West Hollywood Enacts Premium Pay Ordinance for Large-Chain Grocery Store Workers
On February 16, 2021, the City Council of West Hollywood, California, passed an urgency ordinance establishing premium pay for grocery workers during the COVID-19 pandemic. West Hollywood is located in central Los Angeles County, northwest of downtown Los Angeles. The ordinance requires that large grocery stores in West Hollywood provide their workers with premium pay of $5.00 for each hour worked. The ordinance took effect immediately and will expire 120 days from its effective date.
The ordinance defines covered employers as grocery store “hiring entities” that employ more than 300 grocery workers nationally and more than 15 employees per grocery store in the City of West Hollywood. The ordinance defines “grocery store[s]” as stores that devote 70 percent or more of their business to retailing fresh and/or packaged food products.
The ordinance applies to workers who are “employed directly by a hiring entity at a grocery store.” The ordinance excludes managers, supervisors, and confidential employees.
The ordinance prohibits an employer from reducing a grocery worker’s compensation or limiting a grocery worker’s earning capacity as a result of the ordinance’s going into effect. If an employer reduces a grocery worker’s compensation or limits an employee’s earning capacity (such as by moving the employee to a part-time position), the employer must demonstrate that it would have taken the same action had the West Hollywood City Council never passed the ordinance. The ordinance also prohibits employer retaliation against grocery workers who exercise their rights under the ordinance.
The ordinance requires that employers notify covered grocery workers in writing about their rights. The notice must include information regarding (a) the right to premium pay guaranteed by the ordinance; (b) the right to be protected from retaliation; and (c) the right to bring a civil action for an employer’s violation of the ordinance. Employers must post the required notice in a location that employees use for breaks, as well as in an electronic format accessible to the grocery workers via a smartphone application or an online web portal. An employer must provide the notice in both English and any language that the employer knows is the grocery workers’ primary language.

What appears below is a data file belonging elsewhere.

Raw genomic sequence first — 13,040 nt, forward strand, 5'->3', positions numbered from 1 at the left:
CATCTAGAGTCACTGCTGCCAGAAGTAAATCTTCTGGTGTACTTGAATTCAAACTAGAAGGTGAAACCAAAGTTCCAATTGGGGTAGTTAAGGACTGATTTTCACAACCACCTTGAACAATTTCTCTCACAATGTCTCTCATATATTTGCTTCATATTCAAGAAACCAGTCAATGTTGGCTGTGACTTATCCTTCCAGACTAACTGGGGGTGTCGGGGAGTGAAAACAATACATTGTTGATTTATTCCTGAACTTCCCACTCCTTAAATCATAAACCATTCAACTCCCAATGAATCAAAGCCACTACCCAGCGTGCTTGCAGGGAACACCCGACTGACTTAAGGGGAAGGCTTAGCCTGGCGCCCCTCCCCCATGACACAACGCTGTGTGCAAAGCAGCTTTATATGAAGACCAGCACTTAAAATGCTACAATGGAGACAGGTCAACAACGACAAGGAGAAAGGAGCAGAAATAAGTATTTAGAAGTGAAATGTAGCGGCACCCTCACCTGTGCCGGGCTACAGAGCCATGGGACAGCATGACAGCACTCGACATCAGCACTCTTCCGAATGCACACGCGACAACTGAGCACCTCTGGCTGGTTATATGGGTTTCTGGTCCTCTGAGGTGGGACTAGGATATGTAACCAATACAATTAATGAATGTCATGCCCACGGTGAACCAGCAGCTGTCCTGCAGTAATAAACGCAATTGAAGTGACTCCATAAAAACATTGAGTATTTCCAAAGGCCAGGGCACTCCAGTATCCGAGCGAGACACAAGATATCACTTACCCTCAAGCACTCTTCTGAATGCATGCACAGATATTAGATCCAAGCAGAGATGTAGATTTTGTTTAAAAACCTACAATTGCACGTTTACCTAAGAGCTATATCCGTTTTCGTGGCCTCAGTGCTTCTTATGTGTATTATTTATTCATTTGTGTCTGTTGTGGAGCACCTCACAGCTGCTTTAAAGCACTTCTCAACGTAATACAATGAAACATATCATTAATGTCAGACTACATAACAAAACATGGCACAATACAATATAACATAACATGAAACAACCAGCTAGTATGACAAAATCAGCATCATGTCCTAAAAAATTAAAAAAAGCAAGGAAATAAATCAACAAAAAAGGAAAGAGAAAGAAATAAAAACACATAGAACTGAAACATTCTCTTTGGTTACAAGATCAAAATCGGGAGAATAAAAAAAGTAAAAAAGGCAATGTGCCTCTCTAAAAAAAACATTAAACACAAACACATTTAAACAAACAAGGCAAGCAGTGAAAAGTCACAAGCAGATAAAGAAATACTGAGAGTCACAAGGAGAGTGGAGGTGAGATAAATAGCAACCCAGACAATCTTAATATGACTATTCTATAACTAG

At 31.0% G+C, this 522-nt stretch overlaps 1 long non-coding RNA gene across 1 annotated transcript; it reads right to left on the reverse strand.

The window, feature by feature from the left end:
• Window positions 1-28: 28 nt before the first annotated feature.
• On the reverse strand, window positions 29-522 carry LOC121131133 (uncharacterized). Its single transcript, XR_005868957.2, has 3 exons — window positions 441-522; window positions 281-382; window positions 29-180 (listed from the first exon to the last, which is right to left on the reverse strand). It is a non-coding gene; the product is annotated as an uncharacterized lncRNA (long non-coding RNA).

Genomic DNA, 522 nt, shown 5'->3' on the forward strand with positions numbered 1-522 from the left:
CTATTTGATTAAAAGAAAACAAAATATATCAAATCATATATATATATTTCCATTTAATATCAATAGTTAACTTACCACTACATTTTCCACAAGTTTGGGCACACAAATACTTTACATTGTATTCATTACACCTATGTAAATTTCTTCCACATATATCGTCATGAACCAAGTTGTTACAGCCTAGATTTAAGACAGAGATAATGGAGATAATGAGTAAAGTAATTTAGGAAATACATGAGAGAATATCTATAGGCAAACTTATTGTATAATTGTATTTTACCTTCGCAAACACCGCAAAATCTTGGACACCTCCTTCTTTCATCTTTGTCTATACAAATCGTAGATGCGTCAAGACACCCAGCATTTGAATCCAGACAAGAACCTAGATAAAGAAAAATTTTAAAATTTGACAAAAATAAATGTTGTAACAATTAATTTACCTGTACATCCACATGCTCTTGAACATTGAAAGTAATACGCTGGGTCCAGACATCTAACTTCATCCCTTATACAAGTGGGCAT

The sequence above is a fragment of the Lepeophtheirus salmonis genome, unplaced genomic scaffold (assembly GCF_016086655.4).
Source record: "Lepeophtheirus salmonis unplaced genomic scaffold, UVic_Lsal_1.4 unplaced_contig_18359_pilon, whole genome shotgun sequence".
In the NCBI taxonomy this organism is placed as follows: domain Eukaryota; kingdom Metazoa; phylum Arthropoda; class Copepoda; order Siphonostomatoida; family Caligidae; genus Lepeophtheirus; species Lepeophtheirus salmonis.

Employers must keep records demonstrating compliance with the ordinance for at least two years. An employer’s failure to do so will result in a rebuttable presumption that the employer violated the ordinance.
Collective Bargaining Agreements
A collective bargaining agreement can waive the ordinance’s application but only if the agreement explicitly sets out the waiver “in clear and unambiguous terms.”
The ordinance creates a private right of action for covered grocery workers who suffer either financial injury or retaliation because of violations of the ordinance. The ordinance also authorizes attorneys’ fees and costs for employees who successfully pursue such civil actions.